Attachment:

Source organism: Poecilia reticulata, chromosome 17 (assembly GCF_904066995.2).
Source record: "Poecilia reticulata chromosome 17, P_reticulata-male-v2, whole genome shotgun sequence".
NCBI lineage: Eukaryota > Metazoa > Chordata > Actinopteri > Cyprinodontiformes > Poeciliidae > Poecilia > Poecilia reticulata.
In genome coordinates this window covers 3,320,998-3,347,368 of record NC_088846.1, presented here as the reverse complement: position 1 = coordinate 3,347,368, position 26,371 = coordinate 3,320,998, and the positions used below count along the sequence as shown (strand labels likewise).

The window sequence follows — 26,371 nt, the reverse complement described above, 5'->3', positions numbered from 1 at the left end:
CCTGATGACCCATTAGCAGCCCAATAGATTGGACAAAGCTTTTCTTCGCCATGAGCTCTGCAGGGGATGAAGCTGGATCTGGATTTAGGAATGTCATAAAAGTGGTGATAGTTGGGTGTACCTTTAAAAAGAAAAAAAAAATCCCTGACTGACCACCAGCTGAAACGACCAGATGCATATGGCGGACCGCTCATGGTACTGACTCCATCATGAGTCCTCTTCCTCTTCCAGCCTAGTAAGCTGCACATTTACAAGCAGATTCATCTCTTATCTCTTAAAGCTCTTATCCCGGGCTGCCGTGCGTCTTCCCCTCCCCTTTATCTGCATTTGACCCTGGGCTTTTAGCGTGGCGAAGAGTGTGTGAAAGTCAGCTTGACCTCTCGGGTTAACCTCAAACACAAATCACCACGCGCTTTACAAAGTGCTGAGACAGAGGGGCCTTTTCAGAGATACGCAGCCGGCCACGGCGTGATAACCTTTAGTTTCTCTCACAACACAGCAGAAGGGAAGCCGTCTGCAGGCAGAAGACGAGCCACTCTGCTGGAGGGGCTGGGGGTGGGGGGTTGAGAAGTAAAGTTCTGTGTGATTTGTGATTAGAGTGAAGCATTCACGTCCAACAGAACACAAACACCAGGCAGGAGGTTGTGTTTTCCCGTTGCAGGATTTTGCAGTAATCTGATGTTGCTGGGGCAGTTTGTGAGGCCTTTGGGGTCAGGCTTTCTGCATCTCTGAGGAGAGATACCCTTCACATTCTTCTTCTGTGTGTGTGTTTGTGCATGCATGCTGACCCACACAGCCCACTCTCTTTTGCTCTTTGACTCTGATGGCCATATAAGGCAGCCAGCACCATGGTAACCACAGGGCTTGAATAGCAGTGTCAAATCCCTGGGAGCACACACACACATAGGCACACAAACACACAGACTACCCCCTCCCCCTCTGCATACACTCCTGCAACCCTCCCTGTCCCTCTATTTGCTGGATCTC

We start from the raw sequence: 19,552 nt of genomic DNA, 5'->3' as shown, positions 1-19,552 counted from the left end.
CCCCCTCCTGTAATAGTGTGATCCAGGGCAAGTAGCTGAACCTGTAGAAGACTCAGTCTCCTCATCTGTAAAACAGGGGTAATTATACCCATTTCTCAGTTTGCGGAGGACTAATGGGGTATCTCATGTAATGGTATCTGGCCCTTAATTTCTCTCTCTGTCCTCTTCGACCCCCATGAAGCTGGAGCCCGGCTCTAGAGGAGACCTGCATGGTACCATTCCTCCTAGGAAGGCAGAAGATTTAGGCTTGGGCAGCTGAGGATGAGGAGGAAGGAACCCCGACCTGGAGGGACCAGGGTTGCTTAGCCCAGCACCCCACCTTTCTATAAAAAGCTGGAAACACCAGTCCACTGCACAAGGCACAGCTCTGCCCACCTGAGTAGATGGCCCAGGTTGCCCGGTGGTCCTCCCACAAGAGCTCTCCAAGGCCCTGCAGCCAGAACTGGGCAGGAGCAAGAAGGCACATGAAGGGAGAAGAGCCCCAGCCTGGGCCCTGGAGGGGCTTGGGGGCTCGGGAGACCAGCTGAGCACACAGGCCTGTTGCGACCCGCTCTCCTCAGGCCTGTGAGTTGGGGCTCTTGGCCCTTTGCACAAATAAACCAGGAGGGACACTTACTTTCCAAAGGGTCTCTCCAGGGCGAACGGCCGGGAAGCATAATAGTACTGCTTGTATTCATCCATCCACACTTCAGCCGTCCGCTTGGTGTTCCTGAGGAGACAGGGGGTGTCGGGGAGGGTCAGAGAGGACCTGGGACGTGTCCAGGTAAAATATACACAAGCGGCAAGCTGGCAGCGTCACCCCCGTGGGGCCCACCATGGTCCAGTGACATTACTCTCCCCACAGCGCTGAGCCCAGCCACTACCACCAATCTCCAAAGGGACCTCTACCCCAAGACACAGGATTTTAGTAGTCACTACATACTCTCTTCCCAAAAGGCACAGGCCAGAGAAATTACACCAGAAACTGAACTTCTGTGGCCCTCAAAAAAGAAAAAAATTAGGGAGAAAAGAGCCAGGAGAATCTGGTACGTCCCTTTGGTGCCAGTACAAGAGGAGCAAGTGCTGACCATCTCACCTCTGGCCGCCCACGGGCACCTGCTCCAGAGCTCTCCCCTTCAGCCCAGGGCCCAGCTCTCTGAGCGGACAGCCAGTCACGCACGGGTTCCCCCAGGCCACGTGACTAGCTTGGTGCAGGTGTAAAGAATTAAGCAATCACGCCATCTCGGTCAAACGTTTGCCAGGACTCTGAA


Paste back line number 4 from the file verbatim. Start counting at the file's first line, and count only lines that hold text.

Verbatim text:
In genome coordinates this window covers 3,320,998-3,347,368 of record NC_088846.1, presented here as the reverse complement: position 1 = coordinate 3,347,368, position 26,371 = coordinate 3,320,998, and the positions used below count along the sequence as shown (strand labels likewise).